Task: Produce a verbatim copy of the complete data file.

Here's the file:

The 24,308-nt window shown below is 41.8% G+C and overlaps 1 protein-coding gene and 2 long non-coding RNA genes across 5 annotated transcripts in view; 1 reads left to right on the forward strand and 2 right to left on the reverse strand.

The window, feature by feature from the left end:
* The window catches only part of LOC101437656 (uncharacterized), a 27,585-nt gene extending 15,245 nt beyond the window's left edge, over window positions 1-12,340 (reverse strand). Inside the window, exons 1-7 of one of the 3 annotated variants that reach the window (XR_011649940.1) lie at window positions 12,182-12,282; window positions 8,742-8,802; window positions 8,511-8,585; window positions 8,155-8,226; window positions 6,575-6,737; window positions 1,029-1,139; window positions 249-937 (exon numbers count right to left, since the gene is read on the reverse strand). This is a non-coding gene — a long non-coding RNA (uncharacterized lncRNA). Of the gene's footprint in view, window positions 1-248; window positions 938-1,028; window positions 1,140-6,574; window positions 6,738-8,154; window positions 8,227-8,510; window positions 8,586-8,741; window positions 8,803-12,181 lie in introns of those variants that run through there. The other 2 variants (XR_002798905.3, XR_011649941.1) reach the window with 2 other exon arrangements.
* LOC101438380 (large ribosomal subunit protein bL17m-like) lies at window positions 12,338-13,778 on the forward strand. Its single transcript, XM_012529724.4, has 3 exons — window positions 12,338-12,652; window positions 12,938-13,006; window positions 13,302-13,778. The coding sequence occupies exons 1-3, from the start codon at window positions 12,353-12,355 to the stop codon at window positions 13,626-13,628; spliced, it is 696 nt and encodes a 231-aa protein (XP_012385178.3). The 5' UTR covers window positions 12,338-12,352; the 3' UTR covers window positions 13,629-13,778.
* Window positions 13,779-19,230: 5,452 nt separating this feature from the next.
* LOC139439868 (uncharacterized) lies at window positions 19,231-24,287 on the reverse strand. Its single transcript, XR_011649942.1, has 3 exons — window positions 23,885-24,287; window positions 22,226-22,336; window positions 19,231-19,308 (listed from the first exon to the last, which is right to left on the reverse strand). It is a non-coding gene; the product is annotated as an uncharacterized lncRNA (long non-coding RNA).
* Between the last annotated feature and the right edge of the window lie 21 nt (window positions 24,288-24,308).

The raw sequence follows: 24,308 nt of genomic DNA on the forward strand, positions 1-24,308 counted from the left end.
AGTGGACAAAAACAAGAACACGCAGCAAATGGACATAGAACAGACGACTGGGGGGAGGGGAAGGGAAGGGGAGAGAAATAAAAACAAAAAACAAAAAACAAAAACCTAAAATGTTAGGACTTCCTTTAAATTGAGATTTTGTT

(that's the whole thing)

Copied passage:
The 24,308-nt window shown below is 41.8% G+C and overlaps 1 protein-coding gene and 2 long non-coding RNA genes across 5 annotated transcripts in view; 1 reads left to right on the forward strand and 2 right to left on the reverse strand.

The window, feature by feature from the left end:
* The window catches only part of LOC101437656 (uncharacterized), a 27,585-nt gene extending 15,245 nt beyond the window's left edge, over window positions 1-12,340 (reverse strand). Inside the window, exons 1-7 of one of the 3 annotated variants that reach the window (XR_011649940.1) lie at window positions 12,182-12,282; window positions 8,742-8,802; window positions 8,511-8,585; window positions 8,155-8,226; window positions 6,575-6,737; window positions 1,029-1,139; window positions 249-937 (exon numbers count right to left, since the gene is read on the reverse strand). This is a non-coding gene — a long non-coding RNA (uncharacterized lncRNA). Of the gene's footprint in view, window positions 1-248; window positions 938-1,028; window positions 1,140-6,574; window positions 6,738-8,154; window positions 8,227-8,510; window positions 8,586-8,741; window positions 8,803-12,181 lie in introns of those variants that run through there. The other 2 variants (XR_002798905.3, XR_011649941.1) reach the window with 2 other exon arrangements.
* LOC101438380 (large ribosomal subunit protein bL17m-like) lies at window positions 12,338-13,778 on the forward strand. Its single transcript, XM_012529724.4, has 3 exons — window positions 12,338-12,652; window positions 12,938-13,006; window positions 13,302-13,778. The coding sequence occupies exons 1-3, from the start codon at window positions 12,353-12,355 to the stop codon at window positions 13,626-13,628; spliced, it is 696 nt and encodes a 231-aa protein (XP_012385178.3). The 5' UTR covers window positions 12,338-12,352; the 3' UTR covers window positions 13,629-13,778.
* Window positions 13,779-19,230: 5,452 nt separating this feature from the next.
* LOC139439868 (uncharacterized) lies at window positions 19,231-24,287 on the reverse strand. Its single transcript, XR_011649942.1, has 3 exons — window positions 23,885-24,287; window positions 22,226-22,336; window positions 19,231-19,308 (listed from the first exon to the last, which is right to left on the reverse strand). It is a non-coding gene; the product is annotated as an uncharacterized lncRNA (long non-coding RNA).
* Between the last annotated feature and the right edge of the window lie 21 nt (window positions 24,288-24,308).

The raw sequence follows: 24,308 nt of genomic DNA on the forward strand, positions 1-24,308 counted from the left end.
AGTGGACAAAAACAAGAACACGCAGCAAATGGACATAGAACAGACGACTGGGGGGAGGGGAAGGGAAGGGGAGAGAAATAAAAACAAAAAACAAAAAACAAAAACCTAAAATGTTAGGACTTCCTTTAAATTGAGATTTTGTT